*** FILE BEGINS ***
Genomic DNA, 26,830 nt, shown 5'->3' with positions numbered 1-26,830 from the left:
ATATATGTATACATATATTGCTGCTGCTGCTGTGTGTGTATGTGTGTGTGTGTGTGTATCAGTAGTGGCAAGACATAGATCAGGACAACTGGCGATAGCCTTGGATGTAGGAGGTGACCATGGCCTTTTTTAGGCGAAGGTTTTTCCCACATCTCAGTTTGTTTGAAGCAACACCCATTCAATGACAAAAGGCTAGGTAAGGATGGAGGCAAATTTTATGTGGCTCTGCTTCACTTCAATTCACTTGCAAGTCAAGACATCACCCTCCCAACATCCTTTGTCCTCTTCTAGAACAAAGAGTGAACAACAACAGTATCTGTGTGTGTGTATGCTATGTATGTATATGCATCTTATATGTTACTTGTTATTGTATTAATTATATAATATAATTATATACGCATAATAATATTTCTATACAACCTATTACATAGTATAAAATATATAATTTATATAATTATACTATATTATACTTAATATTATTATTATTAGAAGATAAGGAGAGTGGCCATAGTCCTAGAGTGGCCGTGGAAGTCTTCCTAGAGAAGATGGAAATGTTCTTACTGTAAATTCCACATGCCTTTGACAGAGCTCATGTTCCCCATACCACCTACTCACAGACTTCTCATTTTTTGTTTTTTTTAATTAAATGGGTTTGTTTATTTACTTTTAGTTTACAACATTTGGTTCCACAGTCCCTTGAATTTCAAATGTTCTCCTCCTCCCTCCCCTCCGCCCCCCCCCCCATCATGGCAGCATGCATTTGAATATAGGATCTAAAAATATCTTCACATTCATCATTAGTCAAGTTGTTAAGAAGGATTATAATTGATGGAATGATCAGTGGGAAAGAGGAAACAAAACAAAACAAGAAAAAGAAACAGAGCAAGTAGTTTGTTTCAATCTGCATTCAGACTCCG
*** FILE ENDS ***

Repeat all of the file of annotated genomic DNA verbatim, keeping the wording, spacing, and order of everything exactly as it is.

Genomic DNA, 26,830 nt, shown 5'->3' with positions numbered 1-26,830 from the left:
ATATATGTATACATATATTGCTGCTGCTGCTGTGTGTGTATGTGTGTGTGTGTGTGTATCAGTAGTGGCAAGACATAGATCAGGACAACTGGCGATAGCCTTGGATGTAGGAGGTGACCATGGCCTTTTTTAGGCGAAGGTTTTTCCCACATCTCAGTTTGTTTGAAGCAACACCCATTCAATGACAAAAGGCTAGGTAAGGATGGAGGCAAATTTTATGTGGCTCTGCTTCACTTCAATTCACTTGCAAGTCAAGACATCACCCTCCCAACATCCTTTGTCCTCTTCTAGAACAAAGAGTGAACAACAACAGTATCTGTGTGTGTGTATGCTATGTATGTATATGCATCTTATATGTTACTTGTTATTGTATTAATTATATAATATAATTATATACGCATAATAATATTTCTATACAACCTATTACATAGTATAAAATATATAATTTATATAATTATACTATATTATACTTAATATTATTATTATTAGAAGATAAGGAGAGTGGCCATAGTCCTAGAGTGGCCGTGGAAGTCTTCCTAGAGAAGATGGAAATGTTCTTACTGTAAATTCCACATGCCTTTGACAGAGCTCATGTTCCCCATACCACCTACTCACAGACTTCTCATTTTTTGTTTTTTTTAATTAAATGGGTTTGTTTATTTACTTTTAGTTTACAACATTTGGTTCCACAGTCCCTTGAATTTCAAATGTTCTCCTCCTCCCTCCCCTCCGCCCCCCCCCCCATCATGGCAGCATGCATTTGAATATAGGATCTAAAAATATCTTCACATTCATCATTAGTCAAGTTGTTAAGAAGGATTATAATTGATGGAATGATCAGTGGGAAAGAGGAAACAAAACAAAACAAGAAAAAGAAACAGAGCAAGTAGTTTGTTTCAATCTGCATTCAGACTCCG